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Annual report

Annual report

Annual Report FY2020


Annual Report FY2020 is now available online.


Publications & Reports / Other Publications

Seed yield and quality of three foundation seed models under the formal seed system



In Mali, smallholder farmers are generally not involved in foundation
seed production which is dominated by the conventional public sector based models. These dominant models have so far failed to avail sufficient quantities of foundation seed especially for non-irrigated rice
systems, groundnut, and cowpea. During 2018 and 2019 cropping seasons, field trials were conducted to test three models of foundation seed production, namely: Research Institutions Model – RIM, Seed Companies Model – SCM, and Smallholder Farmers Model – SFM.
Single varieties of five crops vital to food security in Mali (rice, millet, sorghum, groundnut, and cowpea) were used in a randomized complete block design with three replicates. The objectives were to identify the best performing models in terms of seed quantity, quality and model efficacy in realizing the yield potential of each crop variety. Significant differences were detected between models and crop performances (P≤0.05). Owing to the trainings and technical backstopping provided to smallholder farmers, the SFM realized the best performance in terms of seed quantity and seed yield; followed by SCM, while the RIM realized the lowest performance. No quality issue was reported for millet, sorghum, and cowpea even for the seed produced by smallholder farmers. Among crops, millet realized the best performance for seed quantity and seed yield and differed significantly from the two legume crops. None of the three models realized the yield potential of the rice variety used in the trials. In addition, there was problem with rice seed quality for all models due to variety contamination. These two factors combined with large seeding rate (60 kg per ha) may explain the unattractiveness of upland rice seed production and the large deficit of certified and foundation seed in Mali. Further studies are needed to shed more light on the challenges observed in the present research.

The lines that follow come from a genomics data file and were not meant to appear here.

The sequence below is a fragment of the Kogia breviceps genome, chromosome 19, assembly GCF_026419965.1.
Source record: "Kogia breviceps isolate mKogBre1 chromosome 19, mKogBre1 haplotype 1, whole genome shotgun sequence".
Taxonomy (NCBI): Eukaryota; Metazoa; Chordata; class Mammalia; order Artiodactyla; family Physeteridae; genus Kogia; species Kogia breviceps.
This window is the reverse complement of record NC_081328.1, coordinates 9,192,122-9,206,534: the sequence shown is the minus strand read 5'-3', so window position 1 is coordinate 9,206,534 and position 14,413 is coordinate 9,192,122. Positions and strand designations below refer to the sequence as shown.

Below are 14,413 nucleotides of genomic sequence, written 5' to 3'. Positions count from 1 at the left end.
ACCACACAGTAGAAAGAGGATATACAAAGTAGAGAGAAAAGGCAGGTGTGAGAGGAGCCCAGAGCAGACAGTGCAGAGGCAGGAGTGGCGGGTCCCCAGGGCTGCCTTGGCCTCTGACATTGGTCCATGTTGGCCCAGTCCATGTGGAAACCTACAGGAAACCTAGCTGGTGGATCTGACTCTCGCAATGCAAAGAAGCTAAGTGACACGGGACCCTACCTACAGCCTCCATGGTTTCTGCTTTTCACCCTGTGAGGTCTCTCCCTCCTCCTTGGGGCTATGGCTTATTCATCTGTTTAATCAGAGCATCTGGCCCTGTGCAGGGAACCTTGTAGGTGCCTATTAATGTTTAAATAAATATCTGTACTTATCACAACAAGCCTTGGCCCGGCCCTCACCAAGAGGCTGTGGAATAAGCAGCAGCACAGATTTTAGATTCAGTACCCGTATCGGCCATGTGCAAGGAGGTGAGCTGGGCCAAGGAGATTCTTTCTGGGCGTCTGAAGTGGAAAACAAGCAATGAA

Dennis Okello; A Local Artisan Mentoring Youth into Making Various Technologies in Uganda


SAA promotes the use of advanced technologies for smallholder farmers across the entire agricultural value chain. However, specifically on the post harvesting segment, it has been a challenge utilizing technologies for farmers across the country. So SAA has been building the capacity of local artisans and fabricators to develop and maintain these technologies so that they can sustainably be utilized by the farmers.
Dennis Okello makes motorized maize shellers and other types of machines to ease the life of farmers in Kole district, Uganda. He also services and repairs these machine, with a training he got from SAA's Post-Harvesting pillar.
Today, he makes a decent living from this trade and is now mentoring youth in his village to do the same. He also employs a couple of them most of whom are school drop outs just like him. He gets pride in seeing them enroll into school or start the same trade.

For copies, please contact Raitt Orr & Associates Ltd in London.

Raitt Orr & Associates Ltd.

The Africa Centre
38 King Street, Covent Garden, London WC2E 8JT, United Kingdom

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